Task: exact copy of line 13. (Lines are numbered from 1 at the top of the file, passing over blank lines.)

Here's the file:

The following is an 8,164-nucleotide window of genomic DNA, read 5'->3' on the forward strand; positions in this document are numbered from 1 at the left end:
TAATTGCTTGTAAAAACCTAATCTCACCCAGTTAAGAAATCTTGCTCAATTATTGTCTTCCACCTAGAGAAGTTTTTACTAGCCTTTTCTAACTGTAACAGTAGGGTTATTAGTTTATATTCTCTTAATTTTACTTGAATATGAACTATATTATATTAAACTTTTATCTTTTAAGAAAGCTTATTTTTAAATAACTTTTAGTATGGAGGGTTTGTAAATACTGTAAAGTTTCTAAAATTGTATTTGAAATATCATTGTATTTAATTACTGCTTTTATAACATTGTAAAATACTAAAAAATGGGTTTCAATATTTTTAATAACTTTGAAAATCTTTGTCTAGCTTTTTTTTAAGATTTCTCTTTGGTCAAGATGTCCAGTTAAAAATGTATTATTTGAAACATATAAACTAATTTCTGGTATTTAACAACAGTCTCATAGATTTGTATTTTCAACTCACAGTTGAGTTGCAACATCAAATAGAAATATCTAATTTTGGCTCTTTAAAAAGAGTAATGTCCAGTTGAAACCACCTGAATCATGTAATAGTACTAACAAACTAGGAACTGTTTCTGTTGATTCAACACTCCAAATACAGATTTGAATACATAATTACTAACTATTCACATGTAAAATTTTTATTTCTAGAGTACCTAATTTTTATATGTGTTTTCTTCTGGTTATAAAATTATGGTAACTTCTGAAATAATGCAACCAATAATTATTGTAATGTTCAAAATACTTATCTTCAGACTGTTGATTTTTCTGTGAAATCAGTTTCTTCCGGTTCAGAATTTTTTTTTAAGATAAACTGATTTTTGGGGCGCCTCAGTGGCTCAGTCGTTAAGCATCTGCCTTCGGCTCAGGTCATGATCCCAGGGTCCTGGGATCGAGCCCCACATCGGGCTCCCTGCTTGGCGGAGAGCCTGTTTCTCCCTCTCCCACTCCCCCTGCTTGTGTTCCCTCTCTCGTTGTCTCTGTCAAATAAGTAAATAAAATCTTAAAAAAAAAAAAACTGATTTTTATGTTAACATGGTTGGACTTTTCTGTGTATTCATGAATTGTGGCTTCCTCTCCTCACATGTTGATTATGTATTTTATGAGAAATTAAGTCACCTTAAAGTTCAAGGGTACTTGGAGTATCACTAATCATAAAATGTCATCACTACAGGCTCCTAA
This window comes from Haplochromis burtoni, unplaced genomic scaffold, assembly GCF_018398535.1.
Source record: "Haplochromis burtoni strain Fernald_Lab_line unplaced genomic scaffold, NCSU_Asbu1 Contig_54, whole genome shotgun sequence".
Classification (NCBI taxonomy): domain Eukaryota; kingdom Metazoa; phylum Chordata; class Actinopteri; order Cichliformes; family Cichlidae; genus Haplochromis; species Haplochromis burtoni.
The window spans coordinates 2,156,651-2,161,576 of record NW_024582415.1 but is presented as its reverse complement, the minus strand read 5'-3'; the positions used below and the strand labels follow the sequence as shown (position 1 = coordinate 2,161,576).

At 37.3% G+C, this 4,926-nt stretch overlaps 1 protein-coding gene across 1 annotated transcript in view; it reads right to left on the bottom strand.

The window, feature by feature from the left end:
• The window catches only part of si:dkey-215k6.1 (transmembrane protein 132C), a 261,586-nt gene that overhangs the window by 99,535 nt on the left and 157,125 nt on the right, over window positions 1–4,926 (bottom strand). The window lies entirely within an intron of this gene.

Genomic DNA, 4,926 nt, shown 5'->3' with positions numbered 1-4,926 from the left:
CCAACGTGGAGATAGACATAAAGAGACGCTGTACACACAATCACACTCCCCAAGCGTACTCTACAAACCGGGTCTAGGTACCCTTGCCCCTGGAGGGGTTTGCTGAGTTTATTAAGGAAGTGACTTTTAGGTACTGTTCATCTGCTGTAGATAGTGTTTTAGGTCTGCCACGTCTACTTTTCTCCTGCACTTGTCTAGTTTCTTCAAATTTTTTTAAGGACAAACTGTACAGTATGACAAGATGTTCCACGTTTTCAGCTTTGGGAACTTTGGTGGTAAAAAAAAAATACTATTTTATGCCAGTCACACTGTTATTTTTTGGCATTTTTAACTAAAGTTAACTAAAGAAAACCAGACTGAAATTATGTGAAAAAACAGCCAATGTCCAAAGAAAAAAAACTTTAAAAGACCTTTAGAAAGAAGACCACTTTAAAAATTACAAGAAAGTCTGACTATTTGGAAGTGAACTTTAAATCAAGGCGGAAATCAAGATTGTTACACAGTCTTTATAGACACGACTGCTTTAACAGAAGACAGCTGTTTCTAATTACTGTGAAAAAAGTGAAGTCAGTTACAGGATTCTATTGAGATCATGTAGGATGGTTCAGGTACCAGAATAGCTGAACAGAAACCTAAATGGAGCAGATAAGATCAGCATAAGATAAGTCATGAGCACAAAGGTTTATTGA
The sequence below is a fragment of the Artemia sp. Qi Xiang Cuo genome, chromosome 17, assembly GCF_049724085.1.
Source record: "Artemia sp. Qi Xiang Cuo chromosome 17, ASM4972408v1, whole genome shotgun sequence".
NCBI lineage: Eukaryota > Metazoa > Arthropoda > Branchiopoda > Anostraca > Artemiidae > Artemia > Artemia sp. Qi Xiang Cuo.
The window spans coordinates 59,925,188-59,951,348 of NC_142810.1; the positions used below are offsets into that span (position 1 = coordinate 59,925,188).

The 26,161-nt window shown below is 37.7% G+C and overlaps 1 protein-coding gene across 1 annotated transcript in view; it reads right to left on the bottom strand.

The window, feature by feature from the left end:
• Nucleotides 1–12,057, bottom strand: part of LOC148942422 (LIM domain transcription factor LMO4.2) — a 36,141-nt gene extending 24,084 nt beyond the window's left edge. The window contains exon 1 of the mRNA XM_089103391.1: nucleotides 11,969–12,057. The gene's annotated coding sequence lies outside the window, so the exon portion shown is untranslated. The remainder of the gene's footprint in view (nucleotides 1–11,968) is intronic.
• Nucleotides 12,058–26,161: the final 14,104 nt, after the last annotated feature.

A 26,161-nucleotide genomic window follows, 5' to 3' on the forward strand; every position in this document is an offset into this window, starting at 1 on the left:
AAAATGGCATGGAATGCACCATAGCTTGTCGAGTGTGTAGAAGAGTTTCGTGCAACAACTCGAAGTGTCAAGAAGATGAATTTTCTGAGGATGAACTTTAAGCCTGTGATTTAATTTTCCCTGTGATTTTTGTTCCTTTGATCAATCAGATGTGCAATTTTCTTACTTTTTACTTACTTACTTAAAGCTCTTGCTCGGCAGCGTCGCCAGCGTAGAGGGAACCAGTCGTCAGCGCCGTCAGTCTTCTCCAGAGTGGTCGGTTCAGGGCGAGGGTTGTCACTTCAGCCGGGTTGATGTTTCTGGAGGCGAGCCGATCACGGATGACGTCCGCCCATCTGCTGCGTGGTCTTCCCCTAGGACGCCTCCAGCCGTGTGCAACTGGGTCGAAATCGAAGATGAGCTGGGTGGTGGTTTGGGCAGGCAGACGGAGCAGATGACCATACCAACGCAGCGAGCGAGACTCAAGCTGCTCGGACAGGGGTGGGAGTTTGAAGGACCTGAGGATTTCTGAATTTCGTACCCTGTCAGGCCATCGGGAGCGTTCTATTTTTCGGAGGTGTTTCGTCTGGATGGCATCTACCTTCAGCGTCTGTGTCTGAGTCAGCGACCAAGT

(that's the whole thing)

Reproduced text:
Source record: "Artemia sp. Qi Xiang Cuo chromosome 17, ASM4972408v1, whole genome shotgun sequence".